This month Clive Thompson addressed Why Johnny Can’t Search in November’s Wired. He also pointed to the importance of librarians teaching Johnny critical search skills.
Thompson reported on research conducted by College of Charleston business professor Bing Pan, designed to assess college students’ search skills. Pan and his team found that the students generally relied on the first results that appeared on the top of a Google result list, even when the researchers secretly created falsely top-ranked pages. The researchers concluded that students aren’t assessing information sources on their own merit—they’re putting too much trust in the machine.
Thompson notes that several studies point to the issue that high school and college digital natives are really wretched at searching. They are not in the habit of thinking critically about information. The do not assess the credibility of their sources.
And he celebrates the importance of the instruction of my/our friends, Francey and Buffy!
Consider the efforts of Frances Harris, librarian at the magnet University Laboratory High School in Urbana, Illinois. (Librarians are our national leaders in this fight; they’re the main ones trying to teach search skills to kids today.) [My emphasis.] Harris educates eighth and ninth graders in how to format nuanced queries using Boolean logic and advanced settings. She steers them away from raw Google searches and has them use academic and news databases, too.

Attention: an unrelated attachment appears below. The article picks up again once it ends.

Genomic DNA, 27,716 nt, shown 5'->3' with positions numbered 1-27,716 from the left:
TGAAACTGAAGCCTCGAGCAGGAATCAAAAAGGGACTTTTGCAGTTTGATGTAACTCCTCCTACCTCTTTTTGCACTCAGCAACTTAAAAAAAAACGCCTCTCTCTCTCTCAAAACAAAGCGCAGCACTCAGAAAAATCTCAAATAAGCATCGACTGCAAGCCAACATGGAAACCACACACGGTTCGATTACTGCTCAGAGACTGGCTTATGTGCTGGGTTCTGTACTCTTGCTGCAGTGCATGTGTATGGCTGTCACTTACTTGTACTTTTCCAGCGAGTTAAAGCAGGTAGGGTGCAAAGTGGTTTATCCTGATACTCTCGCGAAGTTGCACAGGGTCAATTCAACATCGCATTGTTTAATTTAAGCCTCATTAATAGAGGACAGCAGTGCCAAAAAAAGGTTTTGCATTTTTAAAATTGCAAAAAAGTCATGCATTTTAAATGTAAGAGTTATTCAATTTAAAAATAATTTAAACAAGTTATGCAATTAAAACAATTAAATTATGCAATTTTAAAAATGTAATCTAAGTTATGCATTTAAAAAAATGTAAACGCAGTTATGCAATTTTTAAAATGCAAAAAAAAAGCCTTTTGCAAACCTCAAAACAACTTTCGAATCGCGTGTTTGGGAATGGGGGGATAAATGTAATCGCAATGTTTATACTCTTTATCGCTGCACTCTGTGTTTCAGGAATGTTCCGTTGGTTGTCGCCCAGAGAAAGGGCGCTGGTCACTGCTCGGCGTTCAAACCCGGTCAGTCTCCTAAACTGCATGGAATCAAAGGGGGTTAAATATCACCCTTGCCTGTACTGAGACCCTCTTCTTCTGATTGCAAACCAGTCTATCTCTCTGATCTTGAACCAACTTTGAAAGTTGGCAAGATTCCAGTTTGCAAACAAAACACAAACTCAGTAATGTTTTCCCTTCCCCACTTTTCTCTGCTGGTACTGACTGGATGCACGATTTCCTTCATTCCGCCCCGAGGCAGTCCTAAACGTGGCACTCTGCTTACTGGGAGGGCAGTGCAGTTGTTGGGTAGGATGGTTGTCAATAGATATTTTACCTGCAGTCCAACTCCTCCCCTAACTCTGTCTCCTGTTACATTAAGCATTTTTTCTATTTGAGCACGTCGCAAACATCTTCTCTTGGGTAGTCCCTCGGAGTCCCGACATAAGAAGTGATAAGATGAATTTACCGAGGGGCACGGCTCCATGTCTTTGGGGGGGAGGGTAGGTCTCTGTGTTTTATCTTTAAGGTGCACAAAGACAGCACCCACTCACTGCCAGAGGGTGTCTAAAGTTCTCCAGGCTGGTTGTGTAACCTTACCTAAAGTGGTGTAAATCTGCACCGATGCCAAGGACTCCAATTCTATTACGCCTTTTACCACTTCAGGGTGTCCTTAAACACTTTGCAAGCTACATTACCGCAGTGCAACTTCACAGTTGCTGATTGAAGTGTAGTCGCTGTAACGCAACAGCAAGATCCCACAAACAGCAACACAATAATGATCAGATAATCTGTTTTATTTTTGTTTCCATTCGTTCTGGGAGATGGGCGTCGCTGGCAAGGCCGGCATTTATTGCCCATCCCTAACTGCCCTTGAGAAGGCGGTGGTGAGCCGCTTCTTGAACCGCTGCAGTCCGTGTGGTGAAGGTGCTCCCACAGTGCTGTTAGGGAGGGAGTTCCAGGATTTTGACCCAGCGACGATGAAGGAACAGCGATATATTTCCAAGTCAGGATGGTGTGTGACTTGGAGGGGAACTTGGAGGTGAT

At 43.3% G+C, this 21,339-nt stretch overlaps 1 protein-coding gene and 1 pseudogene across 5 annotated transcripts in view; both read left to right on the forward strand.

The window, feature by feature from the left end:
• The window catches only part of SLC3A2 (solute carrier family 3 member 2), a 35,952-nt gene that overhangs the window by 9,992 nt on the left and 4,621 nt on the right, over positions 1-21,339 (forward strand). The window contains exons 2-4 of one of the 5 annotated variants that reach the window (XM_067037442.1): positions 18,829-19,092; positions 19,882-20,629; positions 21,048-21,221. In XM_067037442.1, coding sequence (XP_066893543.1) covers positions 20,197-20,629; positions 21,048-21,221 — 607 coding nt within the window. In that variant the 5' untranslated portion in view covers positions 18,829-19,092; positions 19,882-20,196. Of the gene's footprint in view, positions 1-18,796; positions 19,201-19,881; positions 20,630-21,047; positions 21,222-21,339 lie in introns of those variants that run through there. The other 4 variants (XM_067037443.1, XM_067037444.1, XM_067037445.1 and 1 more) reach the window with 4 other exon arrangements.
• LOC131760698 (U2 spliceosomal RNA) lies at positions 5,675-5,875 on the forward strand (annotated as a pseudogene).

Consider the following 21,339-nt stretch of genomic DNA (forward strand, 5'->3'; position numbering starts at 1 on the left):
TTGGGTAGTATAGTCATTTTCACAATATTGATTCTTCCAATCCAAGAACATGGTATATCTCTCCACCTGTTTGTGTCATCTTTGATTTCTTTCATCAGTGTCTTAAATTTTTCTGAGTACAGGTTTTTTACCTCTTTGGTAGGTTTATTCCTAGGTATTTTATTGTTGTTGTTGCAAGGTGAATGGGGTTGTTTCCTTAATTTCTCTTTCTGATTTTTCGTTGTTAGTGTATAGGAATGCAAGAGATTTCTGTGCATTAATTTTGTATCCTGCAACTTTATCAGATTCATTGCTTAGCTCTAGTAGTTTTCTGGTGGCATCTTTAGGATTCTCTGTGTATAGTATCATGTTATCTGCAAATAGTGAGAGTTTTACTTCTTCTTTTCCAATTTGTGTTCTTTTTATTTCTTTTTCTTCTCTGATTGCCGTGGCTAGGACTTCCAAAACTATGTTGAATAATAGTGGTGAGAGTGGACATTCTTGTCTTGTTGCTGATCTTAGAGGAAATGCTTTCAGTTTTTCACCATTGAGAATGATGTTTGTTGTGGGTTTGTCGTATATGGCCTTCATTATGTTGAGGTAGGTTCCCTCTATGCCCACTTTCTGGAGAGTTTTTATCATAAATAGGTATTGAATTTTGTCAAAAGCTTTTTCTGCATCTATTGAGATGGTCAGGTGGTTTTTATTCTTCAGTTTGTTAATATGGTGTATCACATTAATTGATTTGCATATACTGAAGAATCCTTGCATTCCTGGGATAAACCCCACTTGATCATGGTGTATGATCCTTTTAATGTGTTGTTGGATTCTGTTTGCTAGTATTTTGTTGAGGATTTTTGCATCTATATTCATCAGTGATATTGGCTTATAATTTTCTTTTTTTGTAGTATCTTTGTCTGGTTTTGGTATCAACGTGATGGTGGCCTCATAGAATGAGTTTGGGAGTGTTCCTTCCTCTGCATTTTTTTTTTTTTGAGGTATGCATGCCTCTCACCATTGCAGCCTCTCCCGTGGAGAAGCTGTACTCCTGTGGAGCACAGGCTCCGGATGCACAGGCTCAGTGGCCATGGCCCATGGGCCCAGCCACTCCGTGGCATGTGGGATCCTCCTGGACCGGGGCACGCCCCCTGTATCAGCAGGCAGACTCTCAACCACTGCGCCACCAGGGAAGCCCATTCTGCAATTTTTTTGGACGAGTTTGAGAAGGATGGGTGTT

But, crucially, she also trains students to assess the credibility of what they find online. For example, she teaches them to analyze the tone of a web page to judge whether it was created by an academic, an advocacy group, or a hobbyist. Students quickly gain the ability to detect if a top-ranked page about Martin Luther King Jr. was actually posted by white supremacists.
“I see them start to get really paranoid,” Harris says. “The big thing in assessing search results is authorship—who put it there and why have they put it there?” Or, as pioneering librarian Buffy Hamilton at Creekview High School near Atlanta says, “This is learning how to learn.”
This mainstream article emphasizes the importance of explicit instruction in information skills for growing effective knowledge citizens. It emphasizes the importance of our daily efforts.
You may want to share it with administrators and teachers.